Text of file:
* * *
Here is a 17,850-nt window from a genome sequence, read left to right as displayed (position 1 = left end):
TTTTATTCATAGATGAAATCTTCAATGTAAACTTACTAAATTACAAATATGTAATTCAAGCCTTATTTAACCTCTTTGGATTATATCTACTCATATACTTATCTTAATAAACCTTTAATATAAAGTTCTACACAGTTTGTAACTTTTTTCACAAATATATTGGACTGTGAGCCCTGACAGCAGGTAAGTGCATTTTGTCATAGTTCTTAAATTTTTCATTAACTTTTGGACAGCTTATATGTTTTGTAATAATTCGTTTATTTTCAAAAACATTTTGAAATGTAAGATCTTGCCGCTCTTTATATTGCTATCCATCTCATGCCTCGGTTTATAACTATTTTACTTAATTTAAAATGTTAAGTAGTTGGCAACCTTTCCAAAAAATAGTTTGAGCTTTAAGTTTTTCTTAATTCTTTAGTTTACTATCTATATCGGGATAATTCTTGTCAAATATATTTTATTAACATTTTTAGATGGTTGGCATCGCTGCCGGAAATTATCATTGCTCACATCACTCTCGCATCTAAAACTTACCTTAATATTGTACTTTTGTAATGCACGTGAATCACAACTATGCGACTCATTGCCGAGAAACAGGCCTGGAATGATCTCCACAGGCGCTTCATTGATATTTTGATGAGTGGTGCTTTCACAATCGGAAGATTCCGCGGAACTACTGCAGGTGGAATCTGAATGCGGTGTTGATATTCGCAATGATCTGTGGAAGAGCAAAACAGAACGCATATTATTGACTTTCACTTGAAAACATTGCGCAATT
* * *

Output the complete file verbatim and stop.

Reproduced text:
Here is a 17,850-nt window from a genome sequence, read left to right as displayed (position 1 = left end):
TTTTATTCATAGATGAAATCTTCAATGTAAACTTACTAAATTACAAATATGTAATTCAAGCCTTATTTAACCTCTTTGGATTATATCTACTCATATACTTATCTTAATAAACCTTTAATATAAAGTTCTACACAGTTTGTAACTTTTTTCACAAATATATTGGACTGTGAGCCCTGACAGCAGGTAAGTGCATTTTGTCATAGTTCTTAAATTTTTCATTAACTTTTGGACAGCTTATATGTTTTGTAATAATTCGTTTATTTTCAAAAACATTTTGAAATGTAAGATCTTGCCGCTCTTTATATTGCTATCCATCTCATGCCTCGGTTTATAACTATTTTACTTAATTTAAAATGTTAAGTAGTTGGCAACCTTTCCAAAAAATAGTTTGAGCTTTAAGTTTTTCTTAATTCTTTAGTTTACTATCTATATCGGGATAATTCTTGTCAAATATATTTTATTAACATTTTTAGATGGTTGGCATCGCTGCCGGAAATTATCATTGCTCACATCACTCTCGCATCTAAAACTTACCTTAATATTGTACTTTTGTAATGCACGTGAATCACAACTATGCGACTCATTGCCGAGAAACAGGCCTGGAATGATCTCCACAGGCGCTTCATTGATATTTTGATGAGTGGTGCTTTCACAATCGGAAGATTCCGCGGAACTACTGCAGGTGGAATCTGAATGCGGTGTTGATATTCGCAATGATCTGTGGAAGAGCAAAACAGAACGCATATTATTGACTTTCACTTGAAAACATTGCGCAATT